The Biden administration responded Thursday to threats from Russian officials that Moscow could begin military deployments in Cuba and Venezuela if tensions continue to rise with the United States, vowing a "decisive" response if it sees any evidence that the threat is real.
Russia's deputy foreign minister, Sergei Ryabkov, told state television Thursday that he could "neither confirm nor exclude" the potential deployments. Russian media followed up on the remarks with a report that agents from Russia's spy agency, the FSB, had visited the two Western Hemisphere countries in recent days.
"We are not going to respond to bluster," a senior administration official told McClatchy and the Miami Herald. "If Russia actually started moving in that direction, we would deal with it decisively."
Tensions have been rising between Washington and Moscow since December, when Russia began amassing tens of thousands of troops on its border with Ukraine. Russian officials, including President Vladimir Putin, have not ruled out an invasion.
Talks have taken place between Russian, American, European and NATO officials over the past three days across Europe, but officials have not reported any breakthroughs.
The Associated Press was first to report on Ryabkov's comments.
Some Cuban exiles have been closely watching the Biden administration's standoff with Russia and China, with the hopes that a new geopolitical realignment would entice the Biden administration to claim Cuba in the U.S. circle of influence and more actively seek regime change on the island. Ryabkov's comments could add to the speculation that the Caribbean island could again become entangled in a replay of the Cuban missile crisis.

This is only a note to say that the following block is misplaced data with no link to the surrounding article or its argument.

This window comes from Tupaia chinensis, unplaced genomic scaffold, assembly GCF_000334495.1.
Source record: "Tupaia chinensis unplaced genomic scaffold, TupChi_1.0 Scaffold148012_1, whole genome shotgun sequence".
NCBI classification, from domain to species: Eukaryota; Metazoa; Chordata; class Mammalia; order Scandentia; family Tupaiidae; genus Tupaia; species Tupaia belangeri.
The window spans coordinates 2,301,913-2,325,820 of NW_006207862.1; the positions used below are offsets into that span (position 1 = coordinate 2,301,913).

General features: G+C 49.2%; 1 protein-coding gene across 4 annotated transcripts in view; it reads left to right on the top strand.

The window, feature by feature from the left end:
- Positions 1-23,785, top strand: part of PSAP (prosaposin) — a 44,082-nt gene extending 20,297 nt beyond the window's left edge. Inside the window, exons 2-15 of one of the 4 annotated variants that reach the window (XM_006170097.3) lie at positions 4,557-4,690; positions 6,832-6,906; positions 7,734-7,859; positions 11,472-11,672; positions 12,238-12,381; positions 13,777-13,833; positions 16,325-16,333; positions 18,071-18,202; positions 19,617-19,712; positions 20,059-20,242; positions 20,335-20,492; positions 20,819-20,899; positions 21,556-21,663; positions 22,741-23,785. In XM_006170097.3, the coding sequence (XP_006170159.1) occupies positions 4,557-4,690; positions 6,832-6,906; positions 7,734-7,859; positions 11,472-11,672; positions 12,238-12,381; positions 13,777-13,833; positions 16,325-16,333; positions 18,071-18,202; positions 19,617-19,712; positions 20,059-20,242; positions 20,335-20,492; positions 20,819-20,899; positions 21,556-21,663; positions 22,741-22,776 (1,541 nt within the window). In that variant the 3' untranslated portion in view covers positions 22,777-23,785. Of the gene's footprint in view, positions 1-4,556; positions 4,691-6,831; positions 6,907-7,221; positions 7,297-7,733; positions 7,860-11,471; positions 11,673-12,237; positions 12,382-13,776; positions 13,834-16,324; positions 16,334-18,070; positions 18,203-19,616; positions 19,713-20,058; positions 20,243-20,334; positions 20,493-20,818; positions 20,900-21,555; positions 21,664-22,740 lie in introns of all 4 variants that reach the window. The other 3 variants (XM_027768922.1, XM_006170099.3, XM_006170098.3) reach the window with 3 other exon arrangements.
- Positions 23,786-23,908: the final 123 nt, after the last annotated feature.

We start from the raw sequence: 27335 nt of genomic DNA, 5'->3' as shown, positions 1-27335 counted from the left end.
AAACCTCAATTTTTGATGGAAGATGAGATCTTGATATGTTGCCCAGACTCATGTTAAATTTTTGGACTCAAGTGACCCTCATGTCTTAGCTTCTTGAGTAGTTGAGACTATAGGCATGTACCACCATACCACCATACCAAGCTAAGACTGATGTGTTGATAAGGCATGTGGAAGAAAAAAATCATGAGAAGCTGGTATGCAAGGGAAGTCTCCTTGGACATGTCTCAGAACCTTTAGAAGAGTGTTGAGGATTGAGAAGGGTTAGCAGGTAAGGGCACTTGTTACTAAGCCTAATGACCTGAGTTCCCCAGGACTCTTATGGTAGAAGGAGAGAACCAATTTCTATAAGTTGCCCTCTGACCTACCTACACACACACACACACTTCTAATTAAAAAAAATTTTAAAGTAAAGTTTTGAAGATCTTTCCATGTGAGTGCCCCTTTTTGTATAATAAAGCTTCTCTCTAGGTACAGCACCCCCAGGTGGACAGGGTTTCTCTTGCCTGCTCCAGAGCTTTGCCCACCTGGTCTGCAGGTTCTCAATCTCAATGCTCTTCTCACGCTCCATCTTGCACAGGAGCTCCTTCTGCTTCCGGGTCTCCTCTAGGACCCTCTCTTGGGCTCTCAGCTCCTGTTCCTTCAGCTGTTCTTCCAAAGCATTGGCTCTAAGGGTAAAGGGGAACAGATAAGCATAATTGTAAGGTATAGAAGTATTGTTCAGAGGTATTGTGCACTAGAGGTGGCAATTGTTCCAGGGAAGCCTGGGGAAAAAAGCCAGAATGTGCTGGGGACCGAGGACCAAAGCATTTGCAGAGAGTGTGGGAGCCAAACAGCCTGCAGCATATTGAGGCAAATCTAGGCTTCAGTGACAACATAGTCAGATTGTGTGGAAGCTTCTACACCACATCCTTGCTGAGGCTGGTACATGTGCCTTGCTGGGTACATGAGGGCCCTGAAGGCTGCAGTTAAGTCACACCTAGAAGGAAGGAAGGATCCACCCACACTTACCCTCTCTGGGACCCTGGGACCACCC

The governments of Cuba and Venezuela have not publicly responded to the comments. The Cuban Embassy in Washington did not immediately respond to a request for comment.
As tensions grew between Havana and Washington during the Trump administration, Russia has become closer to the communist island, approving loans and increasing military cooperation.
A senior-level official of the Russian Ministry of Defense quoted by the U.S.-Cuba Trade and Economic Council estimated that a "robust" presence in Cuba would bring millions in spending for infrastructure upgrades of airports and ports.
The Russian official estimated that the economic impact of having up to 2,500 Russian civilian and military forces in Cuba could bring $100 million annually to the Cuban government. Russia could also pay an additional fee to Cuban authorities as it did in the past for hosting the Lourdes intelligence listening post near Havana.
Russia also increased its economic involvement in the oil sector in Venezuela, helping the country skirt U.S. sanctions. According to U.S. officials at the time, Russia also played a role in convincing Venezuela's Nicolás Maduro to stay in power when the opposition attempted to flip top military leaders in 2019.
Venezuela's interim government led by Juan Guaidó, which the United States recognizes as the country's legitimate authority, rejected Ryabkov's comments in "categorical" terms.
"The fact that a high-ranking official of that country has insinuated an action of this scale represents an absolute transgression to national sovereignty and the integrity of our territory," the interim government said in a statement. "Venezuela cannot be used as a pawn in a geopolitical game between the powers of the world."